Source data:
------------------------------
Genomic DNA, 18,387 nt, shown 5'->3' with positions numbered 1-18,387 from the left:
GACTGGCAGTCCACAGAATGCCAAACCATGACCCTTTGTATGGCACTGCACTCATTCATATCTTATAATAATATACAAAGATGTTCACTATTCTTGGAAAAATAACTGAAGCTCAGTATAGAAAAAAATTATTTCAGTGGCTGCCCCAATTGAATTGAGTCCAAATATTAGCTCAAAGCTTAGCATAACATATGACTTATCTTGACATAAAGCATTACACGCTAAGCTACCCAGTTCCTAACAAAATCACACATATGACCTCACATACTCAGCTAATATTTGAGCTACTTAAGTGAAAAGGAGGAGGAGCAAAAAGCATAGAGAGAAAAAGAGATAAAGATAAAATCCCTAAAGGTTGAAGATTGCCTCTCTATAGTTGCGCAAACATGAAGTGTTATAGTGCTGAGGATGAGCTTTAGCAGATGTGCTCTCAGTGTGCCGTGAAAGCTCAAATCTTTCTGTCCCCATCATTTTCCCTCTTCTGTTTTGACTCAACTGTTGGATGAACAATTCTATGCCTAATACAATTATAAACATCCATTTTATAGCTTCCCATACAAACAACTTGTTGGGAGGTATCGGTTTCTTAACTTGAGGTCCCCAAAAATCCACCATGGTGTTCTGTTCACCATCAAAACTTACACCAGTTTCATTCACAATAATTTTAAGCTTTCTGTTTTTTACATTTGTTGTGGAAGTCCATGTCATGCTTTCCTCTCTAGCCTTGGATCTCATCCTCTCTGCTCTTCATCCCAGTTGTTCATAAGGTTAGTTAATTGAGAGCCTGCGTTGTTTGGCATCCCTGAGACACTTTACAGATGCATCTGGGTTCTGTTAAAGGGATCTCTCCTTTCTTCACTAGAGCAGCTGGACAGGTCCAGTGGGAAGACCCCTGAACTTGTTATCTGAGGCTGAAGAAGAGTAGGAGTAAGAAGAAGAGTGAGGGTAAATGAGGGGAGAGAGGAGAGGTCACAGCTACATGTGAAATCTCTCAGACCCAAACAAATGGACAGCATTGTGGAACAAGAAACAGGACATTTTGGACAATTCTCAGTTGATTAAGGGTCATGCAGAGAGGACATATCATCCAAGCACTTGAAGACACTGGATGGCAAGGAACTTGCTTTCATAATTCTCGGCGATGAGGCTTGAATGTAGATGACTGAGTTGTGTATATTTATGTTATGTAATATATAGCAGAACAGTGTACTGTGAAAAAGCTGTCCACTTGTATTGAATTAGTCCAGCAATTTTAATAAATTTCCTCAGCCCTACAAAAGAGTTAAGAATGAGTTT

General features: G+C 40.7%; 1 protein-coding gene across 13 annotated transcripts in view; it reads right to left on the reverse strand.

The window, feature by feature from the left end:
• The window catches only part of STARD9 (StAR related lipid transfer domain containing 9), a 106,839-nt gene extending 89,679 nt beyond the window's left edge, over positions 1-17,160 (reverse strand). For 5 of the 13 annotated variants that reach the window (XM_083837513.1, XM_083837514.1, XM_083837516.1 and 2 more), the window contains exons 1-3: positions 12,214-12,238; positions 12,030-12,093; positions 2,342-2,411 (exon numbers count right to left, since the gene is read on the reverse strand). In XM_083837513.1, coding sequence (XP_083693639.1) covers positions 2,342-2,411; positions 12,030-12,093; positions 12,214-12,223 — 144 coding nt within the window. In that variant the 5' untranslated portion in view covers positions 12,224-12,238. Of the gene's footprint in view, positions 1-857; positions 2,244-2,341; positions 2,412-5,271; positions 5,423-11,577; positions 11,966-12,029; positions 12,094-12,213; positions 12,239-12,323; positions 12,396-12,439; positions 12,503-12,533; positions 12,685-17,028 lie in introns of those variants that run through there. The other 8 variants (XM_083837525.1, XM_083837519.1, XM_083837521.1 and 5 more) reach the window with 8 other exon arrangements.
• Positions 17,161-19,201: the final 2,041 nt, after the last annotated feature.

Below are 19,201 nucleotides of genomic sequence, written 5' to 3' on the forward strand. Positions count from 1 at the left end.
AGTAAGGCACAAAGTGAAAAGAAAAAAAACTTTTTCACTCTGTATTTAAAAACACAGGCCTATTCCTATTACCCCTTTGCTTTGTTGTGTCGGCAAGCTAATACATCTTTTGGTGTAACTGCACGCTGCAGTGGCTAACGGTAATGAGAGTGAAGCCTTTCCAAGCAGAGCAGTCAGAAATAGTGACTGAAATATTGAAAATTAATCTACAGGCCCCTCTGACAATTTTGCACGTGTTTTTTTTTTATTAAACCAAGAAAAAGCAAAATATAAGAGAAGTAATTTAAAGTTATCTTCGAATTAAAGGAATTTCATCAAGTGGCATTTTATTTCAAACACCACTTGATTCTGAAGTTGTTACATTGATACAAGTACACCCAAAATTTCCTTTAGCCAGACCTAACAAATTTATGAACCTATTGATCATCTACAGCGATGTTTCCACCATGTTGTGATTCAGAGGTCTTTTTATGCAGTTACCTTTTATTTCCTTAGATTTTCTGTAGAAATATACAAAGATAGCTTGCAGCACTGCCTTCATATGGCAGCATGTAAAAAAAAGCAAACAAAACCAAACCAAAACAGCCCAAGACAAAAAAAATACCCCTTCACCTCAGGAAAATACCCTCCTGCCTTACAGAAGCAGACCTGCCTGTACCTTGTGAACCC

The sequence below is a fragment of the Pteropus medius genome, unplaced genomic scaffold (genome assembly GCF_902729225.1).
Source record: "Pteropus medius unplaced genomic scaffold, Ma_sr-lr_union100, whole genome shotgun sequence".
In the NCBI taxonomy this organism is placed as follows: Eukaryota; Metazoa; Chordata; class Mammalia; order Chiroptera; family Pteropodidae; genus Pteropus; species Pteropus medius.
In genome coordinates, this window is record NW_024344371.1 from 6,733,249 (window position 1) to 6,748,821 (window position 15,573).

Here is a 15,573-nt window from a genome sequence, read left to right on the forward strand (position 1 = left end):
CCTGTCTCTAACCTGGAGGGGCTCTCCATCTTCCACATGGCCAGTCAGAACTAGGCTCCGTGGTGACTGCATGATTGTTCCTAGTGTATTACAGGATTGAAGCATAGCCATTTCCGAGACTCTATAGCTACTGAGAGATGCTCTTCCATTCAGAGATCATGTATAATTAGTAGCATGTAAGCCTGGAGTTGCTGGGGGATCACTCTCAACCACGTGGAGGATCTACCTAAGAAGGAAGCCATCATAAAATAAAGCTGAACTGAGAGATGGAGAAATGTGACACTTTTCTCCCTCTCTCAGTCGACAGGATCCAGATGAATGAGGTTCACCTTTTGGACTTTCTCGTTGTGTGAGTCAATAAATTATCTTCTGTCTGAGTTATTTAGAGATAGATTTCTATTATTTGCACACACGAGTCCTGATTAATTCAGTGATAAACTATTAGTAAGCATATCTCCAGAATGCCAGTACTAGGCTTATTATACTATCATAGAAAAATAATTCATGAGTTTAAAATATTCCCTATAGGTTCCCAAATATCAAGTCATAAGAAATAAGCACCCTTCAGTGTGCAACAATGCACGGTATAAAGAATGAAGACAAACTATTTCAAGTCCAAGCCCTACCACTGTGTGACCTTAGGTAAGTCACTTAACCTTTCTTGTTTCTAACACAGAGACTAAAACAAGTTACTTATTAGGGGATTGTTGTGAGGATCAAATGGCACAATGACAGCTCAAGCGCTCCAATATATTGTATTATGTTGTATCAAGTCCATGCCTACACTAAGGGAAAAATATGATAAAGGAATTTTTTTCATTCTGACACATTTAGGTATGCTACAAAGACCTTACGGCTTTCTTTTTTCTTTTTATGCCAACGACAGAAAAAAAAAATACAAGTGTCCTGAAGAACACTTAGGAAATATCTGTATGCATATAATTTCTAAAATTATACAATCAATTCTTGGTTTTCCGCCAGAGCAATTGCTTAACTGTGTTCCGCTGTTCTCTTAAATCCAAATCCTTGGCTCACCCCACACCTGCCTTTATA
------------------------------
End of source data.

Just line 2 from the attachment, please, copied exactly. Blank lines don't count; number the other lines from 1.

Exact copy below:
GACTGGCAGTCCACAGAATGCCAAACCATGACCCTTTGTATGGCACTGCACTCATTCATATCTTATAATAATATACAAAGATGTTCACTATTCTTGGAAAAATAACTGAAGCTCAGTATAGAAAAAAATTATTTCAGTGGCTGCCCCAATTGAATTGAGTCCAAATATTAGCTCAAAGCTTAGCATAACATATGACTTATCTTGACATAAAGCATTACACGCTAAGCTACCCAGTTCCTAACAAAATCACACATATGACCTCACATACTCAGCTAATATTTGAGCTACTTAAGTGAAAAGGAGGAGGAGCAAAAAGCATAGAGAGAAAAAGAGATAAAGATAAAATCCCTAAAGGTTGAAGATTGCCTCTCTATAGTTGCGCAAACATGAAGTGTTATAGTGCTGAGGATGAGCTTTAGCAGATGTGCTCTCAGTGTGCCGTGAAAGCTCAAATCTTTCTGTCCCCATCATTTTCCCTCTTCTGTTTTGACTCAACTGTTGGATGAACAATTCTATGCCTAATACAATTATAAACATCCATTTTATAGCTTCCCATACAAACAACTTGTTGGGAGGTATCGGTTTCTTAACTTGAGGTCCCCAAAAATCCACCATGGTGTTCTGTTCACCATCAAAACTTACACCAGTTTCATTCACAATAATTTTAAGCTTTCTGTTTTTTACATTTGTTGTGGAAGTCCATGTCATGCTTTCCTCTCTAGCCTTGGATCTCATCCTCTCTGCTCTTCATCCCAGTTGTTCATAAGGTTAGTTAATTGAGAGCCTGCGTTGTTTGGCATCCCTGAGACACTTTACAGATGCATCTGGGTTCTGTTAAAGGGATCTCTCCTTTCTTCACTAGAGCAGCTGGACAGGTCCAGTGGGAAGACCCCTGAACTTGTTATCTGAGGCTGAAGAAGAGTAGGAGTAAGAAGAAGAGTGAGGGTAAATGAGGGGAGAGAGGAGAGGTCACAGCTACATGTGAAATCTCTCAGACCCAAACAAATGGACAGCATTGTGGAACAAGAAACAGGACATTTTGGACAATTCTCAGTTGATTAAGGGTCATGCAGAGAGGACATATCATCCAAGCACTTGAAGACACTGGATGGCAAGGAACTTGCTTTCATAATTCTCGGCGATGAGGCTTGAATGTAGATGACTGAGTTGTGTATATTTATGTTATGTAATATATAGCAGAACAGTGTACTGTGAAAAAGCTGTCCACTTGTATTGAATTAGTCCAGCAATTTTAATAAATTTCCTCAGCCCTACAAAAGAGTTAAGAATGAGTTT